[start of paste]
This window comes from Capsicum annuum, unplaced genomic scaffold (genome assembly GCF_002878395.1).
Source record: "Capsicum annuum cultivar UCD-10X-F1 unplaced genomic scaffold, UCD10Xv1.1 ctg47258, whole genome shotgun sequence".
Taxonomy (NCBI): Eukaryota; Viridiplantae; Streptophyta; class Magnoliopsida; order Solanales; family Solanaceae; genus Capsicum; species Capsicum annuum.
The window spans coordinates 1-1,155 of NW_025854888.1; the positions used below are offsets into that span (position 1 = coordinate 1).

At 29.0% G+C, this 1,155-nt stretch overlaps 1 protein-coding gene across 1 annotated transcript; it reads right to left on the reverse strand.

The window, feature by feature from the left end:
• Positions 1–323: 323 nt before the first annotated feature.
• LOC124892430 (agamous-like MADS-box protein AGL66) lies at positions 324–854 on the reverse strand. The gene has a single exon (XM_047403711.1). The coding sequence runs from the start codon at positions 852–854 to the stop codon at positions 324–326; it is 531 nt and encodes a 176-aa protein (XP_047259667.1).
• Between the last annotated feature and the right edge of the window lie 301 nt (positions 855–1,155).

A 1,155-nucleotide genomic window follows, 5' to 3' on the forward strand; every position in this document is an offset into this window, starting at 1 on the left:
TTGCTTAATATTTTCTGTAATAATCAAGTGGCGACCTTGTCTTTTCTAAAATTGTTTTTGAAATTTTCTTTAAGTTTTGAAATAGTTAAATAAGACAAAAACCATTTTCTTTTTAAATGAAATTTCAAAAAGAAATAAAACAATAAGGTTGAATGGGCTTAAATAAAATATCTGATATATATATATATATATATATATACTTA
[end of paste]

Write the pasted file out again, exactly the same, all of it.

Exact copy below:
This window comes from Capsicum annuum, unplaced genomic scaffold (genome assembly GCF_002878395.1).
Source record: "Capsicum annuum cultivar UCD-10X-F1 unplaced genomic scaffold, UCD10Xv1.1 ctg47258, whole genome shotgun sequence".
Taxonomy (NCBI): Eukaryota; Viridiplantae; Streptophyta; class Magnoliopsida; order Solanales; family Solanaceae; genus Capsicum; species Capsicum annuum.
The window spans coordinates 1-1,155 of NW_025854888.1; the positions used below are offsets into that span (position 1 = coordinate 1).

At 29.0% G+C, this 1,155-nt stretch overlaps 1 protein-coding gene across 1 annotated transcript; it reads right to left on the reverse strand.

The window, feature by feature from the left end:
• Positions 1–323: 323 nt before the first annotated feature.
• LOC124892430 (agamous-like MADS-box protein AGL66) lies at positions 324–854 on the reverse strand. The gene has a single exon (XM_047403711.1). The coding sequence runs from the start codon at positions 852–854 to the stop codon at positions 324–326; it is 531 nt and encodes a 176-aa protein (XP_047259667.1).
• Between the last annotated feature and the right edge of the window lie 301 nt (positions 855–1,155).

A 1,155-nucleotide genomic window follows, 5' to 3' on the forward strand; every position in this document is an offset into this window, starting at 1 on the left:
TTGCTTAATATTTTCTGTAATAATCAAGTGGCGACCTTGTCTTTTCTAAAATTGTTTTTGAAATTTTCTTTAAGTTTTGAAATAGTTAAATAAGACAAAAACCATTTTCTTTTTAAATGAAATTTCAAAAAGAAATAAAACAATAAGGTTGAATGGGCTTAAATAAAATATCTGATATATATATATATATATATATATACTTA